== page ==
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Ann Rheum Dis 65:216-221 doi:10.1136/ard.2005.037143
  • Extended report

Macrophages from patients with SLE and rheumatoid arthritis have defective adhesion in vitro, while only SLE macrophages have impaired uptake of apoptotic cells

  1. S W Tas1,*,
  2. P Quartier1,*,
  3. M Botto1,
  4. L Fossati-Jimack1
  1. 1Rheumatology Section, Faculty of Medicine, Hammersmith Campus, Imperial College, Du Cane Road, London, UK
  2. 2Division of Clinical Immunology and Rheumatology, AMC/University of Amsterdam, Netherlands
  1. Correspondence to:
    Dr L Fossati-Jimack
    Rheumatology Section, Division of Medicine, Faculty of Medicine, Hammersmith Campus, Imperial College, Du Cane Road, London W12 0NN, UK; l.fossati{at}imperial.ac.uk
  • Accepted 3 July 2005
  • Published Online First 13 July 2005

Abstract

Background: It has been suggested that defective handling of apoptotic cells by macrophages plays a key role in the development of systemic lupus erythematosus (SLE). The relative contribution of intrinsic defects and serum factors remains controversial.

Objective: To compare monocytes from SLE patients, patients with rheumatoid arthritis, and healthy controls for their ability to differentiate in vitro into macrophages and to bind/engulf apoptotic cells.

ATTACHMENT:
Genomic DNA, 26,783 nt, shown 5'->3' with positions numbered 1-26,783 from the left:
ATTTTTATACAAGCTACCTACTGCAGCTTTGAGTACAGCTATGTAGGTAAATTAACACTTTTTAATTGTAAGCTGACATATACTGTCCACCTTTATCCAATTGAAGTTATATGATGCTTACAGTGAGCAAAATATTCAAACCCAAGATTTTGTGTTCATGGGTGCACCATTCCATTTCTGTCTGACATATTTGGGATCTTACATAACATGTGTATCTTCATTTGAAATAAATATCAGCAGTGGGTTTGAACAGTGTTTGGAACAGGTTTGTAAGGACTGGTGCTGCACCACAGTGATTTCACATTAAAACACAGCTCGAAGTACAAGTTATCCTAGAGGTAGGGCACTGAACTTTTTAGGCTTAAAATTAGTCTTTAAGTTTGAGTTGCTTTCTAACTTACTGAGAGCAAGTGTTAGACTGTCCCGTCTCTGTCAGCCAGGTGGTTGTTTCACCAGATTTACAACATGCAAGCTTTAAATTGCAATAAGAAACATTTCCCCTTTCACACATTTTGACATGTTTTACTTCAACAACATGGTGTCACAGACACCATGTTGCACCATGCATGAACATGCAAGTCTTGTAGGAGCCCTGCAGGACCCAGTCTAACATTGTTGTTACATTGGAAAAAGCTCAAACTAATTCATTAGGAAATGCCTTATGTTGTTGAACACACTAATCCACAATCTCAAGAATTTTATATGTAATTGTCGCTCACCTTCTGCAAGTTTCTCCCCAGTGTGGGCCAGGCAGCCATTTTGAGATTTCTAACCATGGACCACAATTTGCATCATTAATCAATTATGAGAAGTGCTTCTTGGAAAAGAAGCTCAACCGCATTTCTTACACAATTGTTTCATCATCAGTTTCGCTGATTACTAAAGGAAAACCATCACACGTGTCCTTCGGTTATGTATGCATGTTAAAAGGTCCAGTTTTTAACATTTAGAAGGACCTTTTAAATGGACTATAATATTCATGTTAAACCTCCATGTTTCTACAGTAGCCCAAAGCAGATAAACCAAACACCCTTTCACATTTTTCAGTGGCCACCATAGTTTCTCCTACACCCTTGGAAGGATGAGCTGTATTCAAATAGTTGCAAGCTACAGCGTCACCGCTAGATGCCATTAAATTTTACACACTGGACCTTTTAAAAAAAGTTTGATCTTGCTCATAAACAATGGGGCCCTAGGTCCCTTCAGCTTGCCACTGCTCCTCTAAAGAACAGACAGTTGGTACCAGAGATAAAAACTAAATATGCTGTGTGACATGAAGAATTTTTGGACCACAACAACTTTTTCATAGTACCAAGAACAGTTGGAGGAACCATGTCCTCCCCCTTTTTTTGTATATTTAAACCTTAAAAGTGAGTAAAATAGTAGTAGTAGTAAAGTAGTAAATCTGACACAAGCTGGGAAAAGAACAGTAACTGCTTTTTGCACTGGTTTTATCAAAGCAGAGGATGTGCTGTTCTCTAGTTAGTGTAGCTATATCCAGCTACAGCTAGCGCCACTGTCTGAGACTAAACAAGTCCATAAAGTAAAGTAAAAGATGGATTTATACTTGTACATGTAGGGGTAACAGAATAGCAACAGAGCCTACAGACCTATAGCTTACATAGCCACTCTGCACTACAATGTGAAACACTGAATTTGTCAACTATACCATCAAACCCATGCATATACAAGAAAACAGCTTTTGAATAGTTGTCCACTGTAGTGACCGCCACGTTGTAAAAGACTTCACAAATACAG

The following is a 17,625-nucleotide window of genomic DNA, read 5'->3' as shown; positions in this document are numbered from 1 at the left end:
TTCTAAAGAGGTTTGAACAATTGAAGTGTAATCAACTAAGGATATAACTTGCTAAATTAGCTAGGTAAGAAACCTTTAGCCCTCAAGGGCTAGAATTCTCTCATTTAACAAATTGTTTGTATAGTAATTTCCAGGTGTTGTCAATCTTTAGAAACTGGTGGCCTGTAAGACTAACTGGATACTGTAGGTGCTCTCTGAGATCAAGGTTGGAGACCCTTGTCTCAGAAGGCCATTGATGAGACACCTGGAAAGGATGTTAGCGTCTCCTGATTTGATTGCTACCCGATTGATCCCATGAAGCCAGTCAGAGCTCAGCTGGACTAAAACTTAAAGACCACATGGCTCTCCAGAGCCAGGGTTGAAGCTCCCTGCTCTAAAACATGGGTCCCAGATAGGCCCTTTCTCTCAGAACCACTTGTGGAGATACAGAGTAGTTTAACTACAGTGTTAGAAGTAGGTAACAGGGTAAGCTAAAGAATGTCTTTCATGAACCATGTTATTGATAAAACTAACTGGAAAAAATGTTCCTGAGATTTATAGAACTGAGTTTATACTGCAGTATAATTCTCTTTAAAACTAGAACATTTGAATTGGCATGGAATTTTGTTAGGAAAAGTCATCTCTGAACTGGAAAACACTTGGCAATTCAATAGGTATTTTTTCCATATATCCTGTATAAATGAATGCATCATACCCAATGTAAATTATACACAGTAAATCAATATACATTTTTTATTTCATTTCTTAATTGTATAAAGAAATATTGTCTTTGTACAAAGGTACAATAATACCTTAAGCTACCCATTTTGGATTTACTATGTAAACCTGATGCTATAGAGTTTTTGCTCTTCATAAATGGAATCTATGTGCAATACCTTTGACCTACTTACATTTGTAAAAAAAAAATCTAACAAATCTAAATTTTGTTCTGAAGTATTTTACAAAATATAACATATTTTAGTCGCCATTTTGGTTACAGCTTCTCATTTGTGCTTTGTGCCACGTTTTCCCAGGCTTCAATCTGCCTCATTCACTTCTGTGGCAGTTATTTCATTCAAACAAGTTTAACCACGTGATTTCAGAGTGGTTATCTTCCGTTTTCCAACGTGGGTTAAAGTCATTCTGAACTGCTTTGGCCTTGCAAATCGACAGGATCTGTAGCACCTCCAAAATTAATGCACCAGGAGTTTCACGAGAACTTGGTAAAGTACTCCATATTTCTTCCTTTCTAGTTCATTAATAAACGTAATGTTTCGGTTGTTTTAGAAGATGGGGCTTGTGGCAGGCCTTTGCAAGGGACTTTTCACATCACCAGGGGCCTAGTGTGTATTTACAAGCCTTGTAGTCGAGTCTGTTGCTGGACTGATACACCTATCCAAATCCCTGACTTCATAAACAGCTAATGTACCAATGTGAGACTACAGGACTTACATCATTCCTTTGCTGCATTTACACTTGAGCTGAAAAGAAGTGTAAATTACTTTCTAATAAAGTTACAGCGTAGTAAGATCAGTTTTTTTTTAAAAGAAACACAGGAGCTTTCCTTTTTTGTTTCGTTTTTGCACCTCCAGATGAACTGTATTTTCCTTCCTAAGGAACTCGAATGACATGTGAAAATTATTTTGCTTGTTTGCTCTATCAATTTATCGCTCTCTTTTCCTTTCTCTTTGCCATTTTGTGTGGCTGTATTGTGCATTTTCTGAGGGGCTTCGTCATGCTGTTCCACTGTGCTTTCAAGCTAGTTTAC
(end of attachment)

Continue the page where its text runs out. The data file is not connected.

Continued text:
Methods: Peripheral blood derived monocytes from healthy donors or from patients with SLE or rheumatoid arthritis were allowed to differentiate into macrophages. The in vitro uptake of apoptotic cells by macrophages was evaluated by a flow cytometry assay that allowed discrimination between binding and internalisation.

Results: Monocytes from SLE and rheumatoid patients showed a striking defect in adherence to plastic compared with healthy donors. Absence or heat inactivation of serum resulted in a reduction in the binding and engulfment of apoptotic cells by macrophages. Macrophages from rheumatoid and SLE patients had similar percentages of apoptotic cells bound to their surface compared with normal controls. However, macrophages from SLE patients showed a significant defect in the internalisation of apoptotic cells compared with those from healthy controls, even in the presence of normal human serum.

Conclusions: Monocytes from patients with SLE and rheumatoid arthritis have a similar defect in their capacity to adhere to plastic. However, only macrophages from SLE patients showed an impaired ability to engulf apoptotic cells, which indicates that an intrinsic cellular defect may be responsible for this phenomenon.

Footnotes

  • Published Online First 13 July 2005

  • * The first two authors made an equal contribution to this work